Twitter thread from a Muslim doing a PhD on Ex-Muslims.https://mobile.twitter.com/IcramSerroukh/status/1183321265525968896
Some key insights I’ve gained from my doctoral research on Ex-Muslims and converts to Islam. Below is a thread in relation to how I’ve witnessed *some* Muslims engage with, and speak about Ex-Muslims in particular:
First and foremost, just like Muslims are not a homogenous monolith, neither are Ex-Muslims. This is often disregarded and as such, the individuality of experiences is lost in the blanket grouping of Ex-Muslims - as if their motivations and journeys are always the same...
They’re not. In failing to recognise this, there exists the danger of holding narrow misconceptions and reinforcing them, further stigmatising a group that is already stigmatised to some level within their own families/communities.
In this regard, the following insights are not representative of ALL Ex-Muslims, and should not be understood in this way. Rather, they are just some of the findings that emerged from the group of women that I engaged with.
One key finding from my research was how relational the experience of leaving Islam is, and the significant role Muslims play in this regard. Whilst some Ex-Muslims may have held doubts about their belief in, and practice of Islam, often it was other Muslims who...
Perpetuated this further - this list is not exhaustive, but:
• Either by calling them out for not being “a good enough Muslim” due to engaging in certain behaviours/actions that are haram and therefore such people should not call themselves Muslims (thus, they decided not to)
DISCLAIMER for previous tweet: I’m not saying that this was the SOLE AND DEFINITIVE reason for leaving, just that sometimes other Muslims can have a certain level of impact on those who are not strong in terms of their belief, and this really should be noted
Then why should anyone subscribe to such a religion - it clearly doesn’t work as well as it’s meant to.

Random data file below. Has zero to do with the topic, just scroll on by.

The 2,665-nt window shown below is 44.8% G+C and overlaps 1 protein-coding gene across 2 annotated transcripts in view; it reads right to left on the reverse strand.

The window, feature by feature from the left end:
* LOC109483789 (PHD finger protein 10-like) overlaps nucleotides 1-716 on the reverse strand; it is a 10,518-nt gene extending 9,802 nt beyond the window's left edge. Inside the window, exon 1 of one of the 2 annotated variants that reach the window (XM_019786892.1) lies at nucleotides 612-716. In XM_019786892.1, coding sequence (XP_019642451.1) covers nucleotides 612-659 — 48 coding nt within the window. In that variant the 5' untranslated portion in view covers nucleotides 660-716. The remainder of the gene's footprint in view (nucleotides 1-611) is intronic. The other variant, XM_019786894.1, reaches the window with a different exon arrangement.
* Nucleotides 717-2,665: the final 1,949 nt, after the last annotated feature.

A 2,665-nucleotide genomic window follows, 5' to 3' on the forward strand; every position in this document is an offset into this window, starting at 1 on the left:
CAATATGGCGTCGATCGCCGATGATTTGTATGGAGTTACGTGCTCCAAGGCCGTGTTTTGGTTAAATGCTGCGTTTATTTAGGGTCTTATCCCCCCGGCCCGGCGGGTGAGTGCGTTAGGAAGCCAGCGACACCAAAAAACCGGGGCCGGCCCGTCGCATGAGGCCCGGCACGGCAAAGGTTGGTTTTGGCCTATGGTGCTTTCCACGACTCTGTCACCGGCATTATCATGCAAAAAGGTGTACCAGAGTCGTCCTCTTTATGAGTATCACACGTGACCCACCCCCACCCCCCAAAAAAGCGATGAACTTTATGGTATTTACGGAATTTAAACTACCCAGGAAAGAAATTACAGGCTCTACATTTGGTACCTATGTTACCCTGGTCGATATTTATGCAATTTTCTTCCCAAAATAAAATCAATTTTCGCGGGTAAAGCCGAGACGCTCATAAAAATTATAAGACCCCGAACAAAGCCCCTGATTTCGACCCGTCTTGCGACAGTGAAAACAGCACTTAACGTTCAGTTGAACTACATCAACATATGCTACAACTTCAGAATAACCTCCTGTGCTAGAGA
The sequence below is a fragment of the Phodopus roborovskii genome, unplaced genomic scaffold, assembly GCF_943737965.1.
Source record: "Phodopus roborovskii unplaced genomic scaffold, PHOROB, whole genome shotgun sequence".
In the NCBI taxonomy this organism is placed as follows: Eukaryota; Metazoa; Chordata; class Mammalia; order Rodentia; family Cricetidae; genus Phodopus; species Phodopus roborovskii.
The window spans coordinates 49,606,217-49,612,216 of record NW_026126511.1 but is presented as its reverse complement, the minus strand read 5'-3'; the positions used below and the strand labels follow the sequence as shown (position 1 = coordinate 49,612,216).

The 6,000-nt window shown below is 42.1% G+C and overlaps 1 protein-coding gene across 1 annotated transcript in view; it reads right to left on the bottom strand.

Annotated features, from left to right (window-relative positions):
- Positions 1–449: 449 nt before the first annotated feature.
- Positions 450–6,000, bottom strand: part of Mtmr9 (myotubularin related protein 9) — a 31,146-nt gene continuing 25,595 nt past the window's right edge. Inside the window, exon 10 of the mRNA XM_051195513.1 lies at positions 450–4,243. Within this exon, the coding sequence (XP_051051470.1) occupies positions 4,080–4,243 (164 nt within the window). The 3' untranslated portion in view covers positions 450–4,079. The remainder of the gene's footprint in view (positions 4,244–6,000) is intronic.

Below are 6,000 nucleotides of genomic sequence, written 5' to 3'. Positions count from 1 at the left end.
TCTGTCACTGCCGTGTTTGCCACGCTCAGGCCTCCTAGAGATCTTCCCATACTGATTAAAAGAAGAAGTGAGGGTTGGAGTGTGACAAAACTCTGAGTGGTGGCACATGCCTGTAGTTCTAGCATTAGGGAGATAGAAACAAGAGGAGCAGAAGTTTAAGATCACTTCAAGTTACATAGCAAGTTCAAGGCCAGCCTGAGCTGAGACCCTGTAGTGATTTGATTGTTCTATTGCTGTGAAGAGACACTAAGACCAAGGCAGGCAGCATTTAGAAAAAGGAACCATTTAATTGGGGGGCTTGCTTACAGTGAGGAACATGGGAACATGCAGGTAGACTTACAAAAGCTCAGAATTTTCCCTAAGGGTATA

This isn’t to say that ALL Muslims are a bad reflection of Islam, or that the value of a religion lies only in the example of those that follow it, but highlights how this notion transcends in terms of LIVED EXPERIENCE.
As a Muslim researcher looking into this topic, I’ve had to be highly reflexive in terms of positionality and minimising bias. Thus, I try to refrain from sharing my own personal views on the topic.
This said however, I will mention that the Ex-Muslim women that I met were really lovely, and not *terrible people* as some people may have you believe. Of course, there are extremes in every community and it is dangerous to associate certain traits to people based on religion...
Or lack thereof. Some people may be nice and Muslim, and some may be horrible and Muslim. Likewise, this may be the case for Ex-Muslims too.
I will end on a final note by saying that I believe people should have the ability to make their OWN choices to believe/practice a religion. As humans, it’s not our place to judge anyone for this decision, and that challenging certain views/providing Islamic arguments in response
Can and SHOULD be done in a respectful manner that will likely be better received, and will also have more of a positive impact than throwing insults and dismissing people based on a decision that you, or someone you know, may potentially end up making in the future.
On a human level, some of the things the Ex-Muslims experienced were really sad, in particular the way the family relationships suffered.
If you really want to UNDERSTAND Ex-Muslims, then first see them as humans who’ve decided to make a decision that may be in opposition to your own personal religious beliefs, and that is a good starting point.
I will also say that within the group of women I researched, there was so much variance in many aspects, including religious belief/practice prior to leaving. There was a spectrum and so the misconception of decreased religiosity = increased likelihood of leaving is inaccurate.
As a Muslim, I will include a reminder that the Prophet Muhammad (PBUH) didn’t call people to Islam through insults, and certainly didn’t treat people from other religions in a bad way simply because of that fact. Perhaps some people need to hear this.
Addressing Muslims specifically: insulting Ex-Muslims is not helpful on any level, and responding to rudeness or disrespectful exchanges in the same way does not reflect how a Muslim should conduct themselves, so please be conscious of this...
And if you believe that Allah (SWT) guides whom he wills, then understand that you telling someone they’ve made a mistake leaving Islam, or that it is the right religion and the only one that should be followed is not going to have an impact unless Allah (SWT) wills it to...
Leave the judging to God.
MAJOR DISCLAIMER: my research is not a theological study, but it is a sociological study. I do not claim to be a theologian, and on a personal level, I am not coming from an Islamically educated stance - I’m simply expressing my own thoughts from my own knowledge base.